• The carrier player aims his view at an allied ship and presses a button to assign that ship as the fighter squadron’s target
  • Since the previous option wouldn’t work for targets outside of render range, a similar thing could be done on the map screen

The fighter group will then move to follow this target (again: like a catapult fighter), however unlike the current fighter solutions fighters will take some time to relocate from either the carrier or previous target. If fighters are shot down, replacements are sent out from the carrier, they do not appear instantly out of nowhere. While relocating, fighters are treated like planes returning to the carrier, being unable to spot or be targeted by AA. The allied ship being protected by fighters would probably need to have the option to send fighters back to the carrier, as having a squadron following you around does run the risk of giving away your position.

As a defensive tool, fighters could be sent right at the start of the game, giving the carrier at least something to do before they are able to launch their regular planes. With these changes to fighters, team communication tools are strengthened through simple interactions, fighters are given a clearly defensive role, while having most of their offensive spotting capabilities removed. The carrier doesn’t have to spend a lot of time or effort managing his fighter squadron, while at the same time having the convenience of using it on targets all over the map without having to sacrifice offensive capabilities in ways that simply don’t make sense. I think this would also be a good step to making carriers more of a viable option in competitive modes, as it would provide teams with a more viable option for protecting ships in certain situations, whether that’s a ship that has just lost its AA buddy, or a ship that’s supposed to go somewhere on its own.

And hey, if you’re getting focused all game like /u/_mr_conway_ you’ll finally have the option to press a button and probably get an effective defensive measure from your carrier! 😉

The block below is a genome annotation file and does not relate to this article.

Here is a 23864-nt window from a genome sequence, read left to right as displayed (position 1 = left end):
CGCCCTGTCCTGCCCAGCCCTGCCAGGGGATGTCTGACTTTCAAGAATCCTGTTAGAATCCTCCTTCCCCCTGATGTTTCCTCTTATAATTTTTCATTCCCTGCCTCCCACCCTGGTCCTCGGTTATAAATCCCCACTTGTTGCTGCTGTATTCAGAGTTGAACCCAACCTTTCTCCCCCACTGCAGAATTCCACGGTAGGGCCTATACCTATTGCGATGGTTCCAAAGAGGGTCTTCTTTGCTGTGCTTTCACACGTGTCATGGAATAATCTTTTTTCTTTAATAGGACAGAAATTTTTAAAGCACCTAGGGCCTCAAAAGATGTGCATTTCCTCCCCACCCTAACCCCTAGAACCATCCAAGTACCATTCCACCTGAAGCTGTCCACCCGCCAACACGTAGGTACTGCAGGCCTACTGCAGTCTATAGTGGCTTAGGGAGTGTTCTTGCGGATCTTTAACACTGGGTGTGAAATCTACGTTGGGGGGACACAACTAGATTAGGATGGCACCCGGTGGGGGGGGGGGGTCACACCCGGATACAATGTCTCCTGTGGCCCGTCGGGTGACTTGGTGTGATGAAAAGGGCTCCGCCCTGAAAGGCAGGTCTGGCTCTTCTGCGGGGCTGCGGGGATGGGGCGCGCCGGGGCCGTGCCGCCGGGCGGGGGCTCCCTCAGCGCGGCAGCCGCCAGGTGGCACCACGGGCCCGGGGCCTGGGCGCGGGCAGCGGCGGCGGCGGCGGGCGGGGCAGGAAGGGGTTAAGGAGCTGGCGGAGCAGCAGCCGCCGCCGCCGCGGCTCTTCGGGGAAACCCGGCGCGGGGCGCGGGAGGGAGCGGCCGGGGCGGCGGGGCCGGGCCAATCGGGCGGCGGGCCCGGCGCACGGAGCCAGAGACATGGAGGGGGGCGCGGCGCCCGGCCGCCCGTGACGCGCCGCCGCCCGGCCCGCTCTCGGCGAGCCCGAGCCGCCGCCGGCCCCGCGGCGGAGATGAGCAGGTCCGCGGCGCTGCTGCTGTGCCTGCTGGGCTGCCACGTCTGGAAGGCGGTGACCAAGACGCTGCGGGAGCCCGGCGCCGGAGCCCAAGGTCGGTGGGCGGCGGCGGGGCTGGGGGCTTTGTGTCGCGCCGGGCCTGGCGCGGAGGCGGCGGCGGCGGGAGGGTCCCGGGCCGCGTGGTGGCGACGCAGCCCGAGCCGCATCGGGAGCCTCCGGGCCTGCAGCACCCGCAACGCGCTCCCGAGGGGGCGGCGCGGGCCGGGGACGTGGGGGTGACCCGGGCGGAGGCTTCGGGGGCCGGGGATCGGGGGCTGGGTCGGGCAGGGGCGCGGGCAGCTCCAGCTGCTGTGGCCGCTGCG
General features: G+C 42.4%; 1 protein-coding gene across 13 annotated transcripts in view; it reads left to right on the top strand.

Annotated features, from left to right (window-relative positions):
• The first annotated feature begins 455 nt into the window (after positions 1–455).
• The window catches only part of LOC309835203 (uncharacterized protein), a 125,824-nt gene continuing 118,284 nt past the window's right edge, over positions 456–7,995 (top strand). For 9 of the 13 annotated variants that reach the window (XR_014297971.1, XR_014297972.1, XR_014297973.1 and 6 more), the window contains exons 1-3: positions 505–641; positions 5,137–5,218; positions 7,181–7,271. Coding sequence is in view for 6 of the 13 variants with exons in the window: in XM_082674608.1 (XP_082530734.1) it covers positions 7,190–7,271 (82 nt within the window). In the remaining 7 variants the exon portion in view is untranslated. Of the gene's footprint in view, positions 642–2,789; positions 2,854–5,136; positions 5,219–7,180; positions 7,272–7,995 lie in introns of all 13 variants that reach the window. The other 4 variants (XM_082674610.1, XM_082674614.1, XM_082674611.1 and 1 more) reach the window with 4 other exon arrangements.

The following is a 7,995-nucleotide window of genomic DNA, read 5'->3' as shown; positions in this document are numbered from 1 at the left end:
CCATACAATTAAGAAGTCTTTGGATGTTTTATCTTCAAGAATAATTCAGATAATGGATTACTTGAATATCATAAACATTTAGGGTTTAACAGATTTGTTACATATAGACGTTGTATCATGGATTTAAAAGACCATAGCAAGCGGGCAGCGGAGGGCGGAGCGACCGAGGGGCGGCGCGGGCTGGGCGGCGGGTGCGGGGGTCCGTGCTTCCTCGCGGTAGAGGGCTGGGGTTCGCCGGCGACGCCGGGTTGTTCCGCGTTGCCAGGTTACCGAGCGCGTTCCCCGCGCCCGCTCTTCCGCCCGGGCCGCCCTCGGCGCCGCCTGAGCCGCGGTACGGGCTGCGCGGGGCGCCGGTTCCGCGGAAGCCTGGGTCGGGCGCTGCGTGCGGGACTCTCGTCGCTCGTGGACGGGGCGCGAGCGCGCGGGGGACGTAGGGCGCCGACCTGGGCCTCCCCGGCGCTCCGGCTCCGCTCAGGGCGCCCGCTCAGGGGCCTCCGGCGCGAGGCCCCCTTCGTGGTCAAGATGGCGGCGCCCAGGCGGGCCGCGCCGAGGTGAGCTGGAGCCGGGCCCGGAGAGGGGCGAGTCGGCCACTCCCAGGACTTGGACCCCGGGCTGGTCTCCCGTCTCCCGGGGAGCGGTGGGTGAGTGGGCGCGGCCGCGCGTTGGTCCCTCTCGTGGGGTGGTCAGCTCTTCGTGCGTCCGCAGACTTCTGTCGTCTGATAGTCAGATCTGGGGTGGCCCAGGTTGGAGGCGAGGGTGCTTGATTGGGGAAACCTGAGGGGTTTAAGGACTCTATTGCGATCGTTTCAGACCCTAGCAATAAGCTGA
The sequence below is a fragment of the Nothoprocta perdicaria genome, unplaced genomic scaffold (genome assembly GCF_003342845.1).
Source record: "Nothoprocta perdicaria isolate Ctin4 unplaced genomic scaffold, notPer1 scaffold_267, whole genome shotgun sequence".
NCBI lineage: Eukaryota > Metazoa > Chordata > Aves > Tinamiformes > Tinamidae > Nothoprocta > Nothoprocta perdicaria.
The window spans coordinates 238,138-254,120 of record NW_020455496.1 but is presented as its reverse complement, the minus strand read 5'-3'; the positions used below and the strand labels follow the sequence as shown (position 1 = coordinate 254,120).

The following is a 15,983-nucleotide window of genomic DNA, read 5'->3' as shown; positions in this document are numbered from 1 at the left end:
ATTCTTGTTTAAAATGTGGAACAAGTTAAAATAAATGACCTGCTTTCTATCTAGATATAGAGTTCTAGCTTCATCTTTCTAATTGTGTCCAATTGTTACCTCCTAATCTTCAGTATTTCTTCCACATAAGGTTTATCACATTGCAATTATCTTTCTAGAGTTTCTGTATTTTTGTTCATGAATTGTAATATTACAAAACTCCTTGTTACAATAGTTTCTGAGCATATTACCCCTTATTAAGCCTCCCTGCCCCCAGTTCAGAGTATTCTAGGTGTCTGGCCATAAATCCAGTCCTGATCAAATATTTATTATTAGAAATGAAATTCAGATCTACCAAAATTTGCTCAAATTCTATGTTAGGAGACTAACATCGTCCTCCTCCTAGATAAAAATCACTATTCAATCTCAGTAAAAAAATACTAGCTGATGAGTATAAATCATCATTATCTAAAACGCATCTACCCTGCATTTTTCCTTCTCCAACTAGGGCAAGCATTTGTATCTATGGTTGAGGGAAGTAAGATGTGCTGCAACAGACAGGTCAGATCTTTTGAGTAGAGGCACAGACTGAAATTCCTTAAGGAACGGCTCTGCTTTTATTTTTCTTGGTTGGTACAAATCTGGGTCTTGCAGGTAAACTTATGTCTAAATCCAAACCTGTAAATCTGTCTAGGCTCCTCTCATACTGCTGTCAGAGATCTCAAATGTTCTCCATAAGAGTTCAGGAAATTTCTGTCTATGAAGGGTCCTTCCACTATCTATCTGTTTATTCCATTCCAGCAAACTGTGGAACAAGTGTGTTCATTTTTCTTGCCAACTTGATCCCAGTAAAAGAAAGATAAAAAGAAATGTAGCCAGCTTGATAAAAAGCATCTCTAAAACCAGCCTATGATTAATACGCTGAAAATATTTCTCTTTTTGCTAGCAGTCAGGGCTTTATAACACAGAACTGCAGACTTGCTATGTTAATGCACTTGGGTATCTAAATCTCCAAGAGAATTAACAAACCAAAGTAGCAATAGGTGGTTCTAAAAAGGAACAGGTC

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Slingshotting

The solution to most slingshot attacks, whether they’re effective or not, is so simple that it’s kind of sad that this change hasn’t been made yet. Right now, planes are given an immunity period to watch their armament fall and regain control of the squadron, which kind of make sense, but think of this: Do planes really need an immunity period when they’re making an attack outside of (remotely effective) AA? The solution for this would be to simply disable the immunity period following attacks made outside of AA, or when attacks are made within AA that has below a certain level of DPS compared to individual plane health. While there would probably be some situations where slingshot attacks would still be possible (from one AA bubble to another), this would still significantly decrease the number cases where this type of attack came into effect.



Plane Rearming

As of right now, all planes that return to the carrier are treated equally, being instantly added to the number of plane reserves available. In many cases this makes it easy to spam the same squadron type repeatedly at the same target, and if that target doesn’t shoot down planes (even if his AA does significant damage), the carrier is not affected all that much. Plans to reward plane damage more (or in a more obvious way) in the post-battle results do not address that damage to planes often only has a very limited impact on the flow of the game.

To address this, I think it would make sense for squadrons to have a rearm time, with each plane taking between X and Y seconds (exact numbers should vary from carrier to carrier and between plane types, but let’s say between 5 and 15 seconds as an example – certainly a lot less time than it takes to generate a new aircraft) to become usable again after they have landed. Aircraft repairs and rearming can happen alongside the generation of new aircraft, meaning that the total number of planes a carrier has available would be unaffected.

This would limit the possibility for carriers to constantly keep attacking a target with their most effective armament, while also providing carriers with an additional balancing factor to distinguish each other. It would also allow for every point of AA damage to have some effect on the game, even if that effect may be quite limited in many cases.